• $557 / month strata fee [listed]
  • 3.39% Mortgage rate [listed]
  • $1,884 Property Tax (2016) [listed]
  • Average growth rate of 4.6% [estimated]
  • Starting Monthly Payment (mortgage + taxes + maintenance): $4,628

Comparison Study #3 - Single Family Home On Dunbar

Property Details

  • 2,683 Square Feet
  • 5 Bedrooms
  • 5 Bathrooms


  • $5380 / month [listed]
  • 8% average investment growth


  • $3,388,000 purchase price [listed]
  • $2,823 / month maintenance average [estimated at 1% of house value]
  • 3.39% Mortgage rate [listed]
  • $10,427 Property Tax [average 2016/2017]
  • Average growth rate of 6.7%
  • Starting Monthly Payment (mortgage + taxes + maintenance): $17,101


Unit Type Buy Result Rent Result Pct Diff
Condo $1.56M $1.55M %0.94
Townhouse $3.04M $2.4M %25.84
Single Family $17.14M $14.5M %17.81

After 25 years, the financial positions of the renter and owner are roughly comparable. While the owner comes out ahead in all three scenarios, the largest gap is a 25% difference. Contrary to the mantra about throwing money away, the renter is not left empty-handed. At current price/rent levels, purchasing a condo appears to offer no benefits. Purchasing a townhome or detached home does result in a better outcome, but it takes over 15 years before owning pays off.

Barring exceptional foresight into when to buy or sell, the contrast between buying and investing isn't drastic; a difference in degree, rather than a difference in kind. The last few years has seen exceptional housing appreciation, and I see some significant headwind to RE growth in the near future.

The big reason why buying comes out ahead in the last two cases is leverage. When you buy, you're effectively borrowing a huge chunk of money to bet on real estate. If your purchase appreciates, then your gain is amplified. Leverage can be similarly used to amplify your gains on the stock market. The difference is that a bank will loan you 4x your money to buy real estate, but no where close to that for buying stocks. Be careful though, the amplification applies to both gains and losses.

If you think my numbers are unrealistic, try plugging in your own. I've linked to two different calculators in the resources section. Try the Holy Potato calculator if you're into spreadsheets. If not, the New York Times calculator is much more visual.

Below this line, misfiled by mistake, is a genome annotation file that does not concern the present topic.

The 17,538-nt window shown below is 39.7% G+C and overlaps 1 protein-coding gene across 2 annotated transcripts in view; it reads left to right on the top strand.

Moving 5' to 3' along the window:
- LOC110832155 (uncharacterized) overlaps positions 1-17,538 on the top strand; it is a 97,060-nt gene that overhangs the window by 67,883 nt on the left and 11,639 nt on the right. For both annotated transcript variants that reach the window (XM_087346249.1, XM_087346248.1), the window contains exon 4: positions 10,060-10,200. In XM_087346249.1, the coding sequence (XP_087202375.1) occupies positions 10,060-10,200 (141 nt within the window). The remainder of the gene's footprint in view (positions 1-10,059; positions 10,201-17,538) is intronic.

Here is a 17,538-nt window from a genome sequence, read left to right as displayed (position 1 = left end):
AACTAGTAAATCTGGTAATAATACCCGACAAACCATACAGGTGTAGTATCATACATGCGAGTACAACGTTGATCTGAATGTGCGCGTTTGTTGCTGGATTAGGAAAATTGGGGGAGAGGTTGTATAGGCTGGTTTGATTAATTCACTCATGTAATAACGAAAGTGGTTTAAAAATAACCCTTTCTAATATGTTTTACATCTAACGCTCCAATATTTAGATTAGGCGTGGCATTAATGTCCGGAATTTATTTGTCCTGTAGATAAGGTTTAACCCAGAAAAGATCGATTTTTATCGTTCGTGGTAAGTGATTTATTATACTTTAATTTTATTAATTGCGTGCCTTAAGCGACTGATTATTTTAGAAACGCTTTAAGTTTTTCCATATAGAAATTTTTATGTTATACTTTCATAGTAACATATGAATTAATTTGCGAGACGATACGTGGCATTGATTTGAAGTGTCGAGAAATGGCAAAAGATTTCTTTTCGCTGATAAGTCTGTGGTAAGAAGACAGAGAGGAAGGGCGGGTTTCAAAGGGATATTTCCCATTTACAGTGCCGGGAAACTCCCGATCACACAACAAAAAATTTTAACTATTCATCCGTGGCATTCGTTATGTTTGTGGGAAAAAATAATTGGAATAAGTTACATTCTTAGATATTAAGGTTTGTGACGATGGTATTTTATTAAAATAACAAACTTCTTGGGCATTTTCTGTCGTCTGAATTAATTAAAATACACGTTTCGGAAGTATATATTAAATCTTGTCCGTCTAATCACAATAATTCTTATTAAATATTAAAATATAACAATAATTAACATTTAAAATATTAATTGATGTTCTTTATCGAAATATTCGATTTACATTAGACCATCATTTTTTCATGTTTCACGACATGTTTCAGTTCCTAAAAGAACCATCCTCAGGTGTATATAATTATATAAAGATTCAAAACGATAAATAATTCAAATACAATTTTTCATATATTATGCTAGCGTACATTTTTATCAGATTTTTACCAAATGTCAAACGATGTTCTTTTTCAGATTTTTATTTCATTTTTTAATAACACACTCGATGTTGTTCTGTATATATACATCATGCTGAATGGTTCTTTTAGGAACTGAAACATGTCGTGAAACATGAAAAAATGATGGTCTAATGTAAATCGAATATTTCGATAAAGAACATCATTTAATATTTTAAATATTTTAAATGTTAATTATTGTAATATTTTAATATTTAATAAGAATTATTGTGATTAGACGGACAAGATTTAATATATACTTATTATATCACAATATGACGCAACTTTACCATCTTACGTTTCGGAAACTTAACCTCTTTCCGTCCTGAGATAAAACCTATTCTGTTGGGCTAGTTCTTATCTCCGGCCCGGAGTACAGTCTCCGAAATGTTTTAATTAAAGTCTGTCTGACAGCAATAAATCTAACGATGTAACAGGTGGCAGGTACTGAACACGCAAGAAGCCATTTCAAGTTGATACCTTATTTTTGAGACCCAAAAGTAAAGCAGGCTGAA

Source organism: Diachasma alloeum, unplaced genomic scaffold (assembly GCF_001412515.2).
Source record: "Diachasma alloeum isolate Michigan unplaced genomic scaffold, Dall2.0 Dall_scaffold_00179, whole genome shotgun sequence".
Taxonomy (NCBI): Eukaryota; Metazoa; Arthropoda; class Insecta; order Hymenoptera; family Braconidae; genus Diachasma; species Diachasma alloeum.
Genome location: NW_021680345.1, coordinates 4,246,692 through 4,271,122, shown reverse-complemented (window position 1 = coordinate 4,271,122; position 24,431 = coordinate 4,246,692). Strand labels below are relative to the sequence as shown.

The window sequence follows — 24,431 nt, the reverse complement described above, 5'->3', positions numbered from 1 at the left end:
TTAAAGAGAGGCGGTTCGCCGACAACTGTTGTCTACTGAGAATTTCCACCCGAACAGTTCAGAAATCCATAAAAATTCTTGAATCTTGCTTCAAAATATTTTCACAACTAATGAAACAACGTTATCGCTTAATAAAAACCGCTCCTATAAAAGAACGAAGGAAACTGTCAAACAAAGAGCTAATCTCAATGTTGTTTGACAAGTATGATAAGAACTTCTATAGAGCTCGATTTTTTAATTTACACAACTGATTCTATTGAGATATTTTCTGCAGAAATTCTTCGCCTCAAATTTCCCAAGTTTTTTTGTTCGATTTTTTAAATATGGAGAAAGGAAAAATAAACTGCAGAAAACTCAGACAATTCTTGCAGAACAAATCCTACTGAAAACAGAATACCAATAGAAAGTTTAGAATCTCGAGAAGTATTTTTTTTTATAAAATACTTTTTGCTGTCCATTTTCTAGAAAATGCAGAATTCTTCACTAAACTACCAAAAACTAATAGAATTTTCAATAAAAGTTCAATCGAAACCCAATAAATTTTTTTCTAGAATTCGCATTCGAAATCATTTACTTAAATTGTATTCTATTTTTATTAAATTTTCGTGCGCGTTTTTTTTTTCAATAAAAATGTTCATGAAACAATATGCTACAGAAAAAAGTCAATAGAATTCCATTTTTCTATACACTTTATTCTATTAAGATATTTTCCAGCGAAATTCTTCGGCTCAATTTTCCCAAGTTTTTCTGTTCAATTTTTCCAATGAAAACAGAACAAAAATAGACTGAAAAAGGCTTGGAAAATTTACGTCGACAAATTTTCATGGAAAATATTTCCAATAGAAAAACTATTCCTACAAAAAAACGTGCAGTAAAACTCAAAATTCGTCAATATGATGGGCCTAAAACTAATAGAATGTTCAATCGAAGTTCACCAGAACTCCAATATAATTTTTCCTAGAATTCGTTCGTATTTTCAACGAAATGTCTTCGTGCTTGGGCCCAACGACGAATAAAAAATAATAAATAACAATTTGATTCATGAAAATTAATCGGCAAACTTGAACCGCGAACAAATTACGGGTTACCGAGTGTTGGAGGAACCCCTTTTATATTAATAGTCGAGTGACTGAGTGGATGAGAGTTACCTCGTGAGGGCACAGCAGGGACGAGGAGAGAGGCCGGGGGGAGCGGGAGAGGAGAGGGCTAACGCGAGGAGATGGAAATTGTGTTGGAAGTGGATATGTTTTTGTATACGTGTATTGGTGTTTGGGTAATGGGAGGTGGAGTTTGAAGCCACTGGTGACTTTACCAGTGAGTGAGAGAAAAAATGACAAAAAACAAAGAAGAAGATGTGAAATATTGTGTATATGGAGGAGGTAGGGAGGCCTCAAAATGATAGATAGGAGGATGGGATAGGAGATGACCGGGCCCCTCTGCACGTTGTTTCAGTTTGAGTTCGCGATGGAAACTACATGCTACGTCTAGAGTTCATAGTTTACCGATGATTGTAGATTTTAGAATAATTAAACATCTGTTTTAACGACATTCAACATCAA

TL;DR - If you're on the fence about renting or buying, flip a coin. Financially, it doesn't matter too much which way you go. Just make sure to invest the difference if you're a renter.

Thanks to Stephan Punwasi, Lara Thompson, Kiri Nichol, Ben Rabidoux, and John Robertson for their feedback on drafts of this post.


Much digital ink has been spilled for this rent-versus-buy debate. Here are a few links that I found helpful.

  • Holy Potato discusses the rent-versus-buy, also focusing on the Canadian market. He covers extensively covers the factors that go into both sides of the equation. His post also comes with a spreadsheet that lets you play with different future scenarios.
  • The New York Times has an amazing visualization that shows you the impact of different factors on rent-versus-buy.
  • CBC carried out a similar rent-vs-buy analysis for a Gastown condo in 2012.

If you'd like to peek at the code, I've posted it all on Github.


"Prediction is very difficult, especially about the future." -Niels Bohr

An accurate rate of future real estate price growth is key to our rent-versus-buy comparison. It is also probably the hardest thing to nail down. In this article I used historical price growth between 2005 and 2016 to project forward. The hope is that the future looks approximately like the past.

As a proxy for price growth, I used the HPI for Greater Vancouver. For the period of 2005-2016, price growth was highly related to year bought. The graph below shows the compounded-annual-growth-rate, by year bought and sold.

If we assume that people buy when they have saved a sufficient down payment, rather than timing for a dip in the market, then the return profile will be similar to randomly sampling the start year. Similarly, let's just assume people sell in a random year when they hit retirement. We just take these CAGRs and use the median as our future growth rates.

The result is 6.69%, 4.63%, 3.9% for a single family home, town house and condo respectively.

By @Louie Dinh in
Tags :